“I remember sitting in my first undergraduate African American Studies class full of dissonance; gratitude for deeper understanding of an American history that included my ancestors, and anger that it took so long to learn this history. This education came at a literal and figurative price that many of my classmates did not have to pay. I knew something was broken.”
Jessica Solomon, MSOD is a facilitator, strategist, and organization development practitioner working alongside builders and visionaries to devise the conditions for more creative, strategic, and impactful teams, organizations and systems. With more than 10years of significant, progressive experience in nonprofit management, community cultural development and philanthropy, Jessica consults foundations, social justice organizations, and cultural institutions. She has expertise in organizational change and most enjoys aligning workplace culture with organizational values, transition management, strategic planning and program design.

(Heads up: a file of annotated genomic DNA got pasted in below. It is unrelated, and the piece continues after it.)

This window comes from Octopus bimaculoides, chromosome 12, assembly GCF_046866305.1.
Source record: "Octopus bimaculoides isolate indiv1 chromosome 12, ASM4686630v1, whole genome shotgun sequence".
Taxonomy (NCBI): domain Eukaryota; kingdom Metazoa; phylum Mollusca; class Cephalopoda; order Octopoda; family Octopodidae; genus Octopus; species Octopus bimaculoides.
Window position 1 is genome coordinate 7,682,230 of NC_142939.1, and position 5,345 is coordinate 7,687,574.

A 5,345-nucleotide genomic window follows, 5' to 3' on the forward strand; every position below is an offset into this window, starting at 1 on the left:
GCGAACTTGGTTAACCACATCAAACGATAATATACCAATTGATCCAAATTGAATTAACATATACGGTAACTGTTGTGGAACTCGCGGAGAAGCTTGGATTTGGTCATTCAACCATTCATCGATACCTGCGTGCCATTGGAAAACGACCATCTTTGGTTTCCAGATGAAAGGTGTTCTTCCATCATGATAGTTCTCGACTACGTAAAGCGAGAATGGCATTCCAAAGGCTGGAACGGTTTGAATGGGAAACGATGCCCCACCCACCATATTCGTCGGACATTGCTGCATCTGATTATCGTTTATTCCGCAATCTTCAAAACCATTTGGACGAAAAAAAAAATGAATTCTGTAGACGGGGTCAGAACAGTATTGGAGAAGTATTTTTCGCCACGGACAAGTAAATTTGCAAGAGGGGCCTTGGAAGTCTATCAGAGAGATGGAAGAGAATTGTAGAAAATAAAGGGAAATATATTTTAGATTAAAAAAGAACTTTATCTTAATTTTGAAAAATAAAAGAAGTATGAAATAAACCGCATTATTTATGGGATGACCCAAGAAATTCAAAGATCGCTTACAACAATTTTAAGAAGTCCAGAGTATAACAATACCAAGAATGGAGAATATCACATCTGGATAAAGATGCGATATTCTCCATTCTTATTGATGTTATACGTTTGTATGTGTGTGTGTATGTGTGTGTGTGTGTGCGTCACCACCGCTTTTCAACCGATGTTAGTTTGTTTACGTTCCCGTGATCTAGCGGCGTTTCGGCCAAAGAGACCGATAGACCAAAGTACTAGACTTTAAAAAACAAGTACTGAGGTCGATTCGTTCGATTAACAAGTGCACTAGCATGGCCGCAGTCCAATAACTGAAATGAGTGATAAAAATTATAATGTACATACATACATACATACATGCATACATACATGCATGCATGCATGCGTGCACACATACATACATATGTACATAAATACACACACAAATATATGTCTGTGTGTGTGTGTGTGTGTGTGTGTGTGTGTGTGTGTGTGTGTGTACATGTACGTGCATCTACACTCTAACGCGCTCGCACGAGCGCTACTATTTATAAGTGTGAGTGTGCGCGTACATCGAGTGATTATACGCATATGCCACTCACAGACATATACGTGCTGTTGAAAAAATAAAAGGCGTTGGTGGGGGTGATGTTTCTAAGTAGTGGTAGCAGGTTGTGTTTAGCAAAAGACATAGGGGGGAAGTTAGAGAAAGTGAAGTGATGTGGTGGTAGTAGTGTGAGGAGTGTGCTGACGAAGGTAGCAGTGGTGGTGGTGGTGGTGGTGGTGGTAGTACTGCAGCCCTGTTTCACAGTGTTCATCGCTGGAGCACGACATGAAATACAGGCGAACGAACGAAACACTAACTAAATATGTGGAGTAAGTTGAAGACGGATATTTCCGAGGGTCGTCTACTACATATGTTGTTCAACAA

She is committed to an intersectional feminist analysis and sees art, culture, and equity as essential tools to build and sustain communities.
Most recently, she embraced a hyperlocal approach to systems change as Vice President of the Robert W. Deutsch Foundation. In her role she sharpened the Foundation’s place-based grantmaking strategies, led organizational change initiatives, and deepened institutional knowledge to drive more equitable impact with a focus on arts and culture. Prior to the Deutsch Foundation, Jessica co-developed cultural strategies, social campaigns, and strategic convenings with national and regional networks and organizations including Alternate ROOTS, National Arts Strategies, US Department of Arts and Culture.
She is a proud contributor to Animating Democracy’s Aesthetic Perspectives: Attributes of Excellence in Arts for Change (2017) and We Inspire Me: Cultivate Your Creative Crew to Work, Play, and Make by Andrea Pippins (Chronicle Books, 2018).
Jessica earned a Masters of Science in Organization Development from American University.